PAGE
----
Sandhu v. Chappell

Filing 5

ORDER signed by Magistrate Judge Kendall J. Newman on 1/12/15 ORDERING that 2 Motion to Proceed IFP is GRANTED; this action is DISMISSED. CASE CLOSED. (Dillon, M)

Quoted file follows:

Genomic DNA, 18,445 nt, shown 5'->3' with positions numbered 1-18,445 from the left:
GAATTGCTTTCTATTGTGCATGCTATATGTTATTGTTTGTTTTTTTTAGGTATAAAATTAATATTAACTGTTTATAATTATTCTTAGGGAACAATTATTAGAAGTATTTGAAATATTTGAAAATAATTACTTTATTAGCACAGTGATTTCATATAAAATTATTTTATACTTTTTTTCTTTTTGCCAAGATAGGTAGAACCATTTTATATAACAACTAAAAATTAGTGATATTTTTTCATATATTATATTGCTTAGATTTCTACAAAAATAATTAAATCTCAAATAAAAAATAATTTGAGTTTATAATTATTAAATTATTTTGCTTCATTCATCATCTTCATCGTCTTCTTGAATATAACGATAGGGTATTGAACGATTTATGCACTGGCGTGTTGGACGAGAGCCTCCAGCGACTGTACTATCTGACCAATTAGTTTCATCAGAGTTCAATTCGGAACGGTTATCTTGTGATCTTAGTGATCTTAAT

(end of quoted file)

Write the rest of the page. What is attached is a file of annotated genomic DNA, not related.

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1 2 3 4 5 6 7 8 UNITED STATES DISTRICT COURT 9 FOR THE EASTERN DISTRICT OF CALIFORNIA 10 11 HARWINDER SINGH SANDHU, 12 Petitioner, 13 14 No. 2: 14-cv-2459 KJN P v. ORDER KEVIN CHAPPELL, et al., 15 Respondents. 16 Petitioner, a state prisoner proceeding without counsel, has filed a petition for a writ of 17 18 habeas corpus pursuant to 28 U.S.C. § 2254, together with an application to proceed in forma 19 pauperis. Petitioner consented to the jurisdiction of the undersigned. (ECF No. 4.) Examination of the in forma pauperis application reveals that petitioner is unable to afford 20 21 the costs of suit. Accordingly, the application to proceed in forma pauperis will be granted. See 22 28 U.S.C. § 1915(a). Petitioner challenges his 2008 conviction in the Sacramento County Superior Court for 23 24 aggravated mayhem in violation of California Penal Code § 205. For the following reasons, the 25 undersigned orders this action dismissed on grounds that petitioner is not entitled to relief. See 26 Rule 4, Federal Rules Governing Section 2254 Cases (if it plainly appears that the petitioner is 27 not entitled to relief, the district court may dismiss the petition.) 28 //// 1 1 Petitioner alleges that his plea agreement was violated by a miscalculation of his 2 minimum eligible parole date (“MEPD”). In particular, petitioner alleges that in 2008, he was 3 sentenced to life with the possibility of parole in 7 years. (ECF No. 1 at 10-11.) Petitioner 4 alleges that he was told that he would be eligible for parole almost immediately based on the local 5 conduct credits he had earned. (Id. at 11.) Petitioner alleges that, in breach of his plea 6 agreement, he did not earn any of the conduct credits. (Id.) Petitioner had his first parole 7 eligibility hearing on November 24, 2014. (Id. at 11.) Petitioner alleges that he would have had 8 his first parole eligibility hearing much sooner had he been properly awarded the local conduct 9 credits.1 Attached as an exhibit to the petition is the transcript from petitioner’s change of plea 10 11 hearing. The prosecutor described the plea agreement as follows: 12 Your Honor, we have reached a resolution in this case. At this time, the People are going to move the Court for permission to orally amend the amended information with regard to Count Two to allege a violation of Penal Code Section 205, aggravated mayhem, instead of Penal Code Section 203 mayhem. 13 14 15 The disposition in this case is the defendant would plead to the orally amended Count two, aggravated mayhem, for a term of life imprisonment. 16 17 Additionally, the defendant would admit the deadly dangerous weapon allegation under Penal Code section 12022(b)(1) for Count Two as well. 18 19 20 (Id. at 25-26.) 21 While taking petitioner’s plea, the trial court advised petitioner that with regard to Count 22 Two, petitioner would be sentenced to a life offense with a minimum term of seven years before 23 he was eligible for parole. (Id. at 28.) However, because petitioner could be sentenced to a one 24 year consecutive sentence for the weapons enhancement, he could possibly be eligible for a 25 parole suitability hearing in 8 years. (Id. at 29.) The trial court also advised petitioner that if he 26 went to trial and was convicted, he would be looking at a term of 16 years to life. (Id. at 33.) 27 28 1 Petitioner is not claiming that he would have been found suitable for parole and released sooner than 7 years had conduct credits been properly awarded. 2 1 Also attached as an exhibit to the petition is a transcript from petitioner’s sentencing 2 hearing. At this hearing, the trial court sentenced petitioner to life with the possibility of parole as 3 to count two. (Id. at 44.) The trial court stated that because petitioner had been in custody for 4 some time, he “may have a hearing with the parole authorities not too far in the distant future.” 5 (Id.) The trial court ordered the sentence for the weapons enhancement to run concurrent. (Id.) 6 The trial court then stated that petitioner had 1881 days of credit for the time spent in local 7 custody, and confirmed that he would become eligible for parole in 7 years. (Id. at 44-45.) 8 9 10 Petitioner later filed a habeas corpus petition in the Sacramento County Superior Court raising the claim raised in the instant petition. On June 20, 2014, the Superior Court denied this claim for the reasons stated herein: 11 The bargain in this case was a plea to aggravated mayhem in exchange for a sentence of life in prison with the possibility of parole, and the remaining charges in the case dismissed. The court stated that defendant’s eligibility for parole would begin in seven or eight years. Eligibility for parole means that defendant can appear before a panel of the Board of Parole Hearings (BPH) so that it can consider whether he is suitable for parole; it does not mean that defendant will be paroled. The court explained this when it stated that it was completely within the discretion of the parole authorities to determine whether defendant was eligible for parole. The court also stated that, in light of the amount of time defendant had been in custody, he “may” have a parole hearing “not too far in the distant future.” This is obviously not a promise that a hearing will occur at a specific date. 12 13 14 15 16 17 18 Parole eligibility was not a condition of the plea agreement because parole is controlled, as the court explained, by parole authorities, not the court or the parties. Defendant bargained for, and received, a life sentence with the possibility of parole. He has now had an initial parole suitability hearing. The timeliness of the hearing does not affect defendant’s plea agreement. 19 20 21 22 (Id. at 68-69.) On June 20, 2014, the Superior Court separately issued an order addressing petitioner’s 23 24 claim that he was not awarded proper credits: 25 The petition for writ of habeas corpus has been filed, and the part of the petition that seeks additional pre-sentence time credits is construed as a motion. Petitioner’s time credits will be revised as described below. His remaining claims are addressed in a separate order. 26 27 28 //// 3 1 Time credits were never mentioned while the prosecutor was describing the proposed plea agreement for defendant, and they were not part of that agreement. Nonetheless, credits must be corrected when the court is notified of an error. Petitioner spent 1680 days in jail prior to sentencing. He also spent 201 days in the state hospital for treatment following a finding of incompetency. Under Penal Code section 2933.1, he is entitled to 15 per cent conduct credits on the 1680 days. He is entitled to no conduct credits on his time in the state hospital. (People v. Waterman (1986) 42 Cal.3d 565.) 2 3 4 5 6 7 8 9 (Id. at 64.) A criminal defendant has a due process right to enforce the terms of a plea agreement between himself and the state. See Santobello v. New York, 404 U.S. 257, 261–62 (1971). 10 “[W]hen a plea rests in any significant degree on a promise or agreement of the prosecutor, so 11 that it can be said to be part of the inducement or consideration, such promise must be fulfilled.” 12 Id. at 262. Plea agreements are construed using ordinary rules of contract interpretation. Brown 13 v. Poole, 337 F.3d 1155, 1159 (9th Cir. 2003). The language of the plea agreement and the 14 conduct of the parties during the plea colloquy must be examined to determine the intent of the 15 parties. Id. at 1160. The construction and interpretation of state court plea agreements are, 16 “within broad bounds of reasonableness,” governed by state law. Ricketts v. Adamson, 483 U.S. 17 1, 5 n.3 (1987); Buckley v. Terhune, 441 F.3d 688, 695 (9th Cir. 2006). 18 After reviewing the record, the undersigned agrees with the Superior Court that neither 19 parole eligibility nor time credits were part of petitioner’s plea agreement. The transcript from 20 the change of plea hearing indicates that petitioner plead guilty in exchange for a life sentence. 21 Petitioner’s claim that his plea agreement included terms concerning time credits and the 22 calculation of his minimum eligible parole date is not supported by the record. 23 Accordingly, IT IS HEREBY ORDERED that: 24 1. Petitioner’s application to proceed in forma pauperis (ECF No. 2) is granted; 25 2. This action is dismissed. 26 Dated: January 12, 2015 27 28 Sand2459.dis 4